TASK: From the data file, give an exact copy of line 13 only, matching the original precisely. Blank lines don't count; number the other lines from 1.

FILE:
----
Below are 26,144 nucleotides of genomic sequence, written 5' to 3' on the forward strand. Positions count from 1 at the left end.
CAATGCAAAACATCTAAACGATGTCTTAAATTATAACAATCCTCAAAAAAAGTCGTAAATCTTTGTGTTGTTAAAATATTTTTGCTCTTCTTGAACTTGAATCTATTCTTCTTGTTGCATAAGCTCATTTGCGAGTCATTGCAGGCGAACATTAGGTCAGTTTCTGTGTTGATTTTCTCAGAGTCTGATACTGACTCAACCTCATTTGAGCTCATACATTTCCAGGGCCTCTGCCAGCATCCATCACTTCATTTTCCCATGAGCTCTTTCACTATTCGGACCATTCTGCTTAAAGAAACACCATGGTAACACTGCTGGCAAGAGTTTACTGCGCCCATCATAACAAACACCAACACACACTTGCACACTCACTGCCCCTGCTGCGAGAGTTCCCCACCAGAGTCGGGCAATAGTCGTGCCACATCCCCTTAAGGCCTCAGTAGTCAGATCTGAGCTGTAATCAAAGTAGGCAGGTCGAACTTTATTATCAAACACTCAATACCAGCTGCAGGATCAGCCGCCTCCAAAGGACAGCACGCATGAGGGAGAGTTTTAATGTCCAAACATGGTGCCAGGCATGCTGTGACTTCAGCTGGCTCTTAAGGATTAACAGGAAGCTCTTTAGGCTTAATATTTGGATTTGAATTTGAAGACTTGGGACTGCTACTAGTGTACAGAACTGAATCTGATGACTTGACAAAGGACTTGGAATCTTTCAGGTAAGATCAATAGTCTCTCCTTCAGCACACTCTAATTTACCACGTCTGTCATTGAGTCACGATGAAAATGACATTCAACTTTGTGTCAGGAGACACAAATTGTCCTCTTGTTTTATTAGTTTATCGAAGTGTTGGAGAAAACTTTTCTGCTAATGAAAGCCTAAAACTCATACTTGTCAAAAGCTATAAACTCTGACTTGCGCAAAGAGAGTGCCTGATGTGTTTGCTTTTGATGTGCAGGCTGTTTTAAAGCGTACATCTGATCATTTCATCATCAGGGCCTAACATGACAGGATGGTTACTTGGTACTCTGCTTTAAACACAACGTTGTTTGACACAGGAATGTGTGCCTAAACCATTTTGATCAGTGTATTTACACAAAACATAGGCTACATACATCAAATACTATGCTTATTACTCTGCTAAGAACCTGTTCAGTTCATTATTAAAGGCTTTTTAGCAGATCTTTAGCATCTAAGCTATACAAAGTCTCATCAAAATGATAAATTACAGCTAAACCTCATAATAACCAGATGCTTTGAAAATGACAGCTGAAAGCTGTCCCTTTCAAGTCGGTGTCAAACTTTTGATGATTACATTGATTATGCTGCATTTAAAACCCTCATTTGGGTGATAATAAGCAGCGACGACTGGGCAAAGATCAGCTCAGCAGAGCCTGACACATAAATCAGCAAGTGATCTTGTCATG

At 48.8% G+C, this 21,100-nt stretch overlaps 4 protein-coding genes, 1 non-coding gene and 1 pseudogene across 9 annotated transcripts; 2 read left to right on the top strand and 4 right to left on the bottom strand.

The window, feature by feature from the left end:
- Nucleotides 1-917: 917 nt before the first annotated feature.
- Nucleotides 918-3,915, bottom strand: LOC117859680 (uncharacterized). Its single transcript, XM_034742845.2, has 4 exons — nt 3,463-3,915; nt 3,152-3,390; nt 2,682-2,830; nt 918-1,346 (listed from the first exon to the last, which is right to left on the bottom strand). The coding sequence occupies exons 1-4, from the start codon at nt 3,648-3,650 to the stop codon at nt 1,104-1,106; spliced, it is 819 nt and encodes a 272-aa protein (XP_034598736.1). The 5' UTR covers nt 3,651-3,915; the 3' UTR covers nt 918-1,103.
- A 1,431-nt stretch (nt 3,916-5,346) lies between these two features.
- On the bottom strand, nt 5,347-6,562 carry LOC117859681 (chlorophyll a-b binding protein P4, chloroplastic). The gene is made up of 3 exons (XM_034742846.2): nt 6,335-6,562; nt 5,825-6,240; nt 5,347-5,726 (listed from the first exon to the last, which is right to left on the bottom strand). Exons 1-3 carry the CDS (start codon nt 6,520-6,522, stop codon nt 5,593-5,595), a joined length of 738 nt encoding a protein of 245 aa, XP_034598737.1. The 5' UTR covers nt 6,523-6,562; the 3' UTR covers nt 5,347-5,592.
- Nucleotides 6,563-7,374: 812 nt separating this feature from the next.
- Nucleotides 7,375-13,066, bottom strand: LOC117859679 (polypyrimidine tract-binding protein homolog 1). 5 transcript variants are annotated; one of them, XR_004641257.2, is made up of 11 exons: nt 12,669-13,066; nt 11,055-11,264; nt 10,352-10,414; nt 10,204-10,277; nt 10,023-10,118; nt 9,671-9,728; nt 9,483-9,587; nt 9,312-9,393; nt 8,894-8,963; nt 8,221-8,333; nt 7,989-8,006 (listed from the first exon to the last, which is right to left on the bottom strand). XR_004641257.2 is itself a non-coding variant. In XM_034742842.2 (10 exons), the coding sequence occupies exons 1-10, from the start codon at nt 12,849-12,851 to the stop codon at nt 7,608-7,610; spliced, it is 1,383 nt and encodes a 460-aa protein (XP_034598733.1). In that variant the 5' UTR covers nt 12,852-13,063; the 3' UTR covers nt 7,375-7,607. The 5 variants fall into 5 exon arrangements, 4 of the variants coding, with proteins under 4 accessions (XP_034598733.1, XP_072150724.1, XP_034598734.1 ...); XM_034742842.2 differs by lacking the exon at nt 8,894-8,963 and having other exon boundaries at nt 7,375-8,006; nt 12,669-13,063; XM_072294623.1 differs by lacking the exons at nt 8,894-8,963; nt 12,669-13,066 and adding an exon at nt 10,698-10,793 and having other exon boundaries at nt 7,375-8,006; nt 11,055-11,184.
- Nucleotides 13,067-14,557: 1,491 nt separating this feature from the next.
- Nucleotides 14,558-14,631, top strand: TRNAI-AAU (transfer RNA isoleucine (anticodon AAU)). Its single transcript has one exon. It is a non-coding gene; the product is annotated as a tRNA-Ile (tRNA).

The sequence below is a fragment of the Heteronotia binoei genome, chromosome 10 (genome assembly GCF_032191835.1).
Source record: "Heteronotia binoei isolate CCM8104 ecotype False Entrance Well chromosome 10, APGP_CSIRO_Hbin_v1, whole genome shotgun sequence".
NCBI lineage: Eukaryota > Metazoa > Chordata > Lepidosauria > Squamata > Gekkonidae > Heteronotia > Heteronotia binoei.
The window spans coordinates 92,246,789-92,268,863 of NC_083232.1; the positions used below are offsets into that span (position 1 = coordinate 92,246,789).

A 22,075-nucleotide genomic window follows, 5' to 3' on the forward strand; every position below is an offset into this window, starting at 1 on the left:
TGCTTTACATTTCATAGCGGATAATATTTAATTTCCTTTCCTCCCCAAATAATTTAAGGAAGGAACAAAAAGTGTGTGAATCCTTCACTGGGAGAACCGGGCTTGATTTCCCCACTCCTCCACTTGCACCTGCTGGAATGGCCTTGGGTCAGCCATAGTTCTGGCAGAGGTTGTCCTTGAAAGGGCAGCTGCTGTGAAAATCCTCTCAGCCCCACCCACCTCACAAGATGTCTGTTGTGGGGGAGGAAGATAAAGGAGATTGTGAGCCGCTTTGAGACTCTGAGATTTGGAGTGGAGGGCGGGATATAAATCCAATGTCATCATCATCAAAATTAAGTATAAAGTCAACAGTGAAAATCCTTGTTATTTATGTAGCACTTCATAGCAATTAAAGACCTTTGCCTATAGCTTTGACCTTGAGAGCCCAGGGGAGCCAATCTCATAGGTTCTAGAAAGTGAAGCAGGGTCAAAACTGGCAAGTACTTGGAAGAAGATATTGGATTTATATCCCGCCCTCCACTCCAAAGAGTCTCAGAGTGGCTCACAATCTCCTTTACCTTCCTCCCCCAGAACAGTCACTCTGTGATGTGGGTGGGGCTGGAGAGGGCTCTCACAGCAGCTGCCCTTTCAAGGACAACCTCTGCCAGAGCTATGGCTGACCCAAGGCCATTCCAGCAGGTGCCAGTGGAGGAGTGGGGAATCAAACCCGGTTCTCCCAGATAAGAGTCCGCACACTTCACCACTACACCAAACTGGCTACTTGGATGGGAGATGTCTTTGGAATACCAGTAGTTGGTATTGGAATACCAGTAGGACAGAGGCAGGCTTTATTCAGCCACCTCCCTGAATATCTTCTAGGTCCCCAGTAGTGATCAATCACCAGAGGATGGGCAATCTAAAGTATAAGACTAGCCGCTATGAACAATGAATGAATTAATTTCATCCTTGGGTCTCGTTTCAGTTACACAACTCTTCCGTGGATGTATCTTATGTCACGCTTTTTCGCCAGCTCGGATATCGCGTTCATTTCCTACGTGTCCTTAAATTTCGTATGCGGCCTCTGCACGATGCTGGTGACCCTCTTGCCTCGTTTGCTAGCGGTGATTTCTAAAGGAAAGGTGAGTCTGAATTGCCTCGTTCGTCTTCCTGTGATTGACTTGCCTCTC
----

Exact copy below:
The sequence below is a fragment of the Heteronotia binoei genome, chromosome 10 (genome assembly GCF_032191835.1).